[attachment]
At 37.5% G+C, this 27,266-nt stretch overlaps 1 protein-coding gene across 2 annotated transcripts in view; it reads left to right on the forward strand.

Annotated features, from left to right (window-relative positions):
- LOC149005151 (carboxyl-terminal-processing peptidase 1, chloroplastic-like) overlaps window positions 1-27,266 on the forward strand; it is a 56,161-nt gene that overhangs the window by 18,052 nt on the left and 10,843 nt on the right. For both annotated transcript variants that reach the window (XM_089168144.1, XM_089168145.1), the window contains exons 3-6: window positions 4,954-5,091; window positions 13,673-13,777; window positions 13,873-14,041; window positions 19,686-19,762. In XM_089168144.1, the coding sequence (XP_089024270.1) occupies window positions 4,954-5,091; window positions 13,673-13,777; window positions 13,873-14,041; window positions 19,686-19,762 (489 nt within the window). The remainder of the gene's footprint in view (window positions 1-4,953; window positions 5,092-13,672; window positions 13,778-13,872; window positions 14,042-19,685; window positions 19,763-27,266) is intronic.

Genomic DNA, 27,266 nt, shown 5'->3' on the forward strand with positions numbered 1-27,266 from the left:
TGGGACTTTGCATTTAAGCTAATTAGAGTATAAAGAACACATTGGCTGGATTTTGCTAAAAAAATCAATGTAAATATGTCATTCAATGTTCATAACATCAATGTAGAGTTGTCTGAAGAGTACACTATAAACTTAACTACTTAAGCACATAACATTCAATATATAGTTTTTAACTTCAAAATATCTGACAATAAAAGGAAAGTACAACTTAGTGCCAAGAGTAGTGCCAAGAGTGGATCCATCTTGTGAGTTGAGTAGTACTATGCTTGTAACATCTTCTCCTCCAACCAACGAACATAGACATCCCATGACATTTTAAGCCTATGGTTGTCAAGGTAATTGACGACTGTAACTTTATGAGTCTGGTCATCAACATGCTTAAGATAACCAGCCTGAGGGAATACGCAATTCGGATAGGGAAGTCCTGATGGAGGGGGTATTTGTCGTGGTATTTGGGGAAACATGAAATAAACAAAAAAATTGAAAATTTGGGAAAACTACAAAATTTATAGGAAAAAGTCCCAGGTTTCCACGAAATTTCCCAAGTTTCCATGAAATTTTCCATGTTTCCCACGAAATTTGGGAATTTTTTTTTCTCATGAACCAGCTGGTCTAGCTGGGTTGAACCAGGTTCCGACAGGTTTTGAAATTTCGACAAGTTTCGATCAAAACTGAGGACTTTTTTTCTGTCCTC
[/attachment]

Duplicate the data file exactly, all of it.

At 37.5% G+C, this 27,266-nt stretch overlaps 1 protein-coding gene across 2 annotated transcripts in view; it reads left to right on the forward strand.

Annotated features, from left to right (window-relative positions):
- LOC149005151 (carboxyl-terminal-processing peptidase 1, chloroplastic-like) overlaps window positions 1-27,266 on the forward strand; it is a 56,161-nt gene that overhangs the window by 18,052 nt on the left and 10,843 nt on the right. For both annotated transcript variants that reach the window (XM_089168144.1, XM_089168145.1), the window contains exons 3-6: window positions 4,954-5,091; window positions 13,673-13,777; window positions 13,873-14,041; window positions 19,686-19,762. In XM_089168144.1, the coding sequence (XP_089024270.1) occupies window positions 4,954-5,091; window positions 13,673-13,777; window positions 13,873-14,041; window positions 19,686-19,762 (489 nt within the window). The remainder of the gene's footprint in view (window positions 1-4,953; window positions 5,092-13,672; window positions 13,778-13,872; window positions 14,042-19,685; window positions 19,763-27,266) is intronic.

Genomic DNA, 27,266 nt, shown 5'->3' on the forward strand with positions numbered 1-27,266 from the left:
TGGGACTTTGCATTTAAGCTAATTAGAGTATAAAGAACACATTGGCTGGATTTTGCTAAAAAAATCAATGTAAATATGTCATTCAATGTTCATAACATCAATGTAGAGTTGTCTGAAGAGTACACTATAAACTTAACTACTTAAGCACATAACATTCAATATATAGTTTTTAACTTCAAAATATCTGACAATAAAAGGAAAGTACAACTTAGTGCCAAGAGTAGTGCCAAGAGTGGATCCATCTTGTGAGTTGAGTAGTACTATGCTTGTAACATCTTCTCCTCCAACCAACGAACATAGACATCCCATGACATTTTAAGCCTATGGTTGTCAAGGTAATTGACGACTGTAACTTTATGAGTCTGGTCATCAACATGCTTAAGATAACCAGCCTGAGGGAATACGCAATTCGGATAGGGAAGTCCTGATGGAGGGGGTATTTGTCGTGGTATTTGGGGAAACATGAAATAAACAAAAAAATTGAAAATTTGGGAAAACTACAAAATTTATAGGAAAAAGTCCCAGGTTTCCACGAAATTTCCCAAGTTTCCATGAAATTTTCCATGTTTCCCACGAAATTTGGGAATTTTTTTTTCTCATGAACCAGCTGGTCTAGCTGGGTTGAACCAGGTTCCGACAGGTTTTGAAATTTCGACAAGTTTCGATCAAAACTGAGGACTTTTTTTCTGTCCTC